Give me a hard slap


I don’t have an amazing story to tell. I didn’t buy a coffee at the Lindt Cafe just moments before terror struck like The Australian journalist Chris KennyI sat at my desk writing my usual travel fluff while the world as I knew it lost its marbles in Sydney’s Martin Place.

The terror is finally over for those trapped inside the cafe. Police stormed the building in the early hours of the morning. Tragically, two hostages lost their lives in the final struggle. My heart breaks for their families.

A chocolate cafe … it seems the most unlikely place for such a terrible event to occur.

Working in a newsroom surrounded by TVs meant I knew about the siege within minutes of it unfolding.

Every time there was a new development, the TVs would be turned up to blast level and the hairs on my arms would stand on end from sheer horror.

I work on something called TweetDeck so I can keep track of the Twitterverse and it was quite sick-making to see the images of the petrified, escaping hostages.


But not as sick-making as the dickwad who tweeted: “Lindt staff flee #sydneysiege employees of this international chain don’t care about customer safety just themselves #selfish #auspol

The human capacity for judging others never ceases to amaze me.

(And I hope that dickwad feels beyond chastened by the news that Lindt Cafe manager Tori Johnson, 34, has been hailed a hero after trying to wrestle a gun from hostage-taker Man Haron Monis when he was killed. Vail Tori.)

As the afternoon waned, my co-workers expressing disgust about pics of people on social media who’d taken wine to the scene and treated it like their entertainment for the evening.

I’m really hoping that’s an urban myth, though I did see some twits taking selfies of themselves at the scene.

What have we become?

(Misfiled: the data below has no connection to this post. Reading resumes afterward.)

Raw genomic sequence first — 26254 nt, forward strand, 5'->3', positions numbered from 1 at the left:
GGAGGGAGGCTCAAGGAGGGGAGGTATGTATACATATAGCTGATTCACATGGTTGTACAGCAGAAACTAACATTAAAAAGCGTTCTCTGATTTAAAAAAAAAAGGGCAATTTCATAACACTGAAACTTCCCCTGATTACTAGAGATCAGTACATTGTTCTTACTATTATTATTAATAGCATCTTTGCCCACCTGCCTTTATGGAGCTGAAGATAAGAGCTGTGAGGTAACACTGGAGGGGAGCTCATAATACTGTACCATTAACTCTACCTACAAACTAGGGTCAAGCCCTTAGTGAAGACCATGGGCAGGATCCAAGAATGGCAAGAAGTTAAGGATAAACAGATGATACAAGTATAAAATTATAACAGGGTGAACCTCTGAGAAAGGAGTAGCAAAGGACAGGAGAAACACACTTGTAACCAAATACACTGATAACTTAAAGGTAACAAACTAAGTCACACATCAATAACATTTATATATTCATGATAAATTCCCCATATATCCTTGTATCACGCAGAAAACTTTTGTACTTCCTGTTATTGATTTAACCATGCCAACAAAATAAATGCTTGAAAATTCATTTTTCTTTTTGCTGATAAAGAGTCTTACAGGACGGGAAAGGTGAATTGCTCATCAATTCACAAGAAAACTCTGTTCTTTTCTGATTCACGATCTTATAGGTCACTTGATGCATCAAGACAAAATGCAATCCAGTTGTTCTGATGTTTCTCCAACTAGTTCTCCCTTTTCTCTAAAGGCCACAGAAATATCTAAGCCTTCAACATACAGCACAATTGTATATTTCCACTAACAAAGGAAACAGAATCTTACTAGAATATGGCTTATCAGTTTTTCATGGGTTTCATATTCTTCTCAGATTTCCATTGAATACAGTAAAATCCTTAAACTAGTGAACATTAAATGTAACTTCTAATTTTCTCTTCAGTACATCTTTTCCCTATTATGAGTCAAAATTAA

Fortunately, many of us have become better. The viral hashtage “#illridewithyou” is a beautiful example. It started with this tweet …

ill ride with you

A bloke called Michael James retweeted it, saying: “This, this is what good people do. .”

And another called Sir Tessa suggested: “Maybe start a hashtag? What’s in ?”

And the rest is beautiful history as tens of thousands of people joined the social media avalanche of support.


Closer to home, it gave many people pause to remember what really matters.

My dear blogger friend Pinky Poinker wrote a post about a fight she had with her bloke and how much she regrets not making amends before he left for work and the drama in Sydney unfolded.

I left a comment on Facebook saying: “Oh Pinky I think we will all be hugging our loved ones a bit closer tonight.” It’s a bit of a cliche, but it’s how I feel.

My kids are still too young – thankfully – to fully understand yesterday’s events. The eldest was bitterly disappointed when our invitation to test out the Green Thunder slide on the Carnival Legend cruise ship today at Circular Quay was cancelled.

But it was a stark reminder that any one of us could have been in that cafe. If it had been a day later, I might have been buying my daughter a hot chocolate before our ship adventure.

It’s a week before Christmas. Christmas isn’t about hate or fear. (My other dear blogger friend The Sharpest Pencil summed it up so well in her blog post yesterday, It’s times like this that I let the people I follow on Twitter speak for me.)

I won’t be whingeing about my trifling woes for a VERY long time. Give me a hard slap if I do.

Song of the day: John Lennon “Imagine”


7 thoughts on “Give me a hard slap

  1. My thoughts are with those who lost their relatives and friends in this tragic event.
    Like your “Pencil” friend, I’ll let others do the talking.

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